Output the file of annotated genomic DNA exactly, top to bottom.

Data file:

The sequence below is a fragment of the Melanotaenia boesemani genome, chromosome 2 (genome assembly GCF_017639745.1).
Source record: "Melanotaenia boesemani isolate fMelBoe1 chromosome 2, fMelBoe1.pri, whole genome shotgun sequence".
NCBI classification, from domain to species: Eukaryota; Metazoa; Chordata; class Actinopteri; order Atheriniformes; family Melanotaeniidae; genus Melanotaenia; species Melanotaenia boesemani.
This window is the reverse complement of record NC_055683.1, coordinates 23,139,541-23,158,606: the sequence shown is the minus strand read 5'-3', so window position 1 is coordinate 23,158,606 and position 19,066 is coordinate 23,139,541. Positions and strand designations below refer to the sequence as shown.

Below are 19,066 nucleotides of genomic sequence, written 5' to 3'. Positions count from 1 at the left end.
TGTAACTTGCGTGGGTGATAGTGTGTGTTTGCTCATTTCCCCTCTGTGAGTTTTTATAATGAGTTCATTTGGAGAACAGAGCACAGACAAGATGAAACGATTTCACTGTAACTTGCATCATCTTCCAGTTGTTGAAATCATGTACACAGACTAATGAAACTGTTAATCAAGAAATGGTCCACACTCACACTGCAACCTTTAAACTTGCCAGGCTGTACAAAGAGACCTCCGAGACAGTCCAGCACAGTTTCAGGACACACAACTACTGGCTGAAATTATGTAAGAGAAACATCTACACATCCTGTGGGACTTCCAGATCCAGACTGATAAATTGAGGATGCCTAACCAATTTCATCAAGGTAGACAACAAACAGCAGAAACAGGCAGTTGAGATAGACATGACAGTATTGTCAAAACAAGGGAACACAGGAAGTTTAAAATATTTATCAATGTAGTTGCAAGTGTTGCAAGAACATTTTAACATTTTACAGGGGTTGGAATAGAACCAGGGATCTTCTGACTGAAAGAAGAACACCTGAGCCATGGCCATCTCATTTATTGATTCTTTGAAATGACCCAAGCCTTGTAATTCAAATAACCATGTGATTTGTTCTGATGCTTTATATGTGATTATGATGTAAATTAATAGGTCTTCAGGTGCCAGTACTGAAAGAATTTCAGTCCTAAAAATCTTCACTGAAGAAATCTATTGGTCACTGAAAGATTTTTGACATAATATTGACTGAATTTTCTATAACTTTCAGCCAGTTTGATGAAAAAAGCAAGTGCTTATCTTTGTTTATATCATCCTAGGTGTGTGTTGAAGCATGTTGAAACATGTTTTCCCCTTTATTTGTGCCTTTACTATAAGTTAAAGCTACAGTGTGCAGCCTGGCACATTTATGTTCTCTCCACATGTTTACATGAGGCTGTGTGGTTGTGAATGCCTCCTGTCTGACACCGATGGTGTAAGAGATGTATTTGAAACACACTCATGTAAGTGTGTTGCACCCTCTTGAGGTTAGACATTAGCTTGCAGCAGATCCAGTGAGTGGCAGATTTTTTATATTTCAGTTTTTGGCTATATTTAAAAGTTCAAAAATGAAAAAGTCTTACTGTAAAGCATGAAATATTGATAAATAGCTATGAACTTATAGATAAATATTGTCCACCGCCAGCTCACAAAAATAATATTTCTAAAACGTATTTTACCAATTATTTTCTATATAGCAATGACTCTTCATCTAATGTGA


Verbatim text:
The sequence below is a fragment of the Melanotaenia boesemani genome, chromosome 2 (genome assembly GCF_017639745.1).
Source record: "Melanotaenia boesemani isolate fMelBoe1 chromosome 2, fMelBoe1.pri, whole genome shotgun sequence".
NCBI classification, from domain to species: Eukaryota; Metazoa; Chordata; class Actinopteri; order Atheriniformes; family Melanotaeniidae; genus Melanotaenia; species Melanotaenia boesemani.
This window is the reverse complement of record NC_055683.1, coordinates 23,139,541-23,158,606: the sequence shown is the minus strand read 5'-3', so window position 1 is coordinate 23,158,606 and position 19,066 is coordinate 23,139,541. Positions and strand designations below refer to the sequence as shown.

Below are 19,066 nucleotides of genomic sequence, written 5' to 3'. Positions count from 1 at the left end.
TGTAACTTGCGTGGGTGATAGTGTGTGTTTGCTCATTTCCCCTCTGTGAGTTTTTATAATGAGTTCATTTGGAGAACAGAGCACAGACAAGATGAAACGATTTCACTGTAACTTGCATCATCTTCCAGTTGTTGAAATCATGTACACAGACTAATGAAACTGTTAATCAAGAAATGGTCCACACTCACACTGCAACCTTTAAACTTGCCAGGCTGTACAAAGAGACCTCCGAGACAGTCCAGCACAGTTTCAGGACACACAACTACTGGCTGAAATTATGTAAGAGAAACATCTACACATCCTGTGGGACTTCCAGATCCAGACTGATAAATTGAGGATGCCTAACCAATTTCATCAAGGTAGACAACAAACAGCAGAAACAGGCAGTTGAGATAGACATGACAGTATTGTCAAAACAAGGGAACACAGGAAGTTTAAAATATTTATCAATGTAGTTGCAAGTGTTGCAAGAACATTTTAACATTTTACAGGGGTTGGAATAGAACCAGGGATCTTCTGACTGAAAGAAGAACACCTGAGCCATGGCCATCTCATTTATTGATTCTTTGAAATGACCCAAGCCTTGTAATTCAAATAACCATGTGATTTGTTCTGATGCTTTATATGTGATTATGATGTAAATTAATAGGTCTTCAGGTGCCAGTACTGAAAGAATTTCAGTCCTAAAAATCTTCACTGAAGAAATCTATTGGTCACTGAAAGATTTTTGACATAATATTGACTGAATTTTCTATAACTTTCAGCCAGTTTGATGAAAAAAGCAAGTGCTTATCTTTGTTTATATCATCCTAGGTGTGTGTTGAAGCATGTTGAAACATGTTTTCCCCTTTATTTGTGCCTTTACTATAAGTTAAAGCTACAGTGTGCAGCCTGGCACATTTATGTTCTCTCCACATGTTTACATGAGGCTGTGTGGTTGTGAATGCCTCCTGTCTGACACCGATGGTGTAAGAGATGTATTTGAAACACACTCATGTAAGTGTGTTGCACCCTCTTGAGGTTAGACATTAGCTTGCAGCAGATCCAGTGAGTGGCAGATTTTTTATATTTCAGTTTTTGGCTATATTTAAAAGTTCAAAAATGAAAAAGTCTTACTGTAAAGCATGAAATATTGATAAATAGCTATGAACTTATAGATAAATATTGTCCACCGCCAGCTCACAAAAATAATATTTCTAAAACGTATTTTACCAATTATTTTCTATATAGCAATGACTCTTCATCTAATGTGA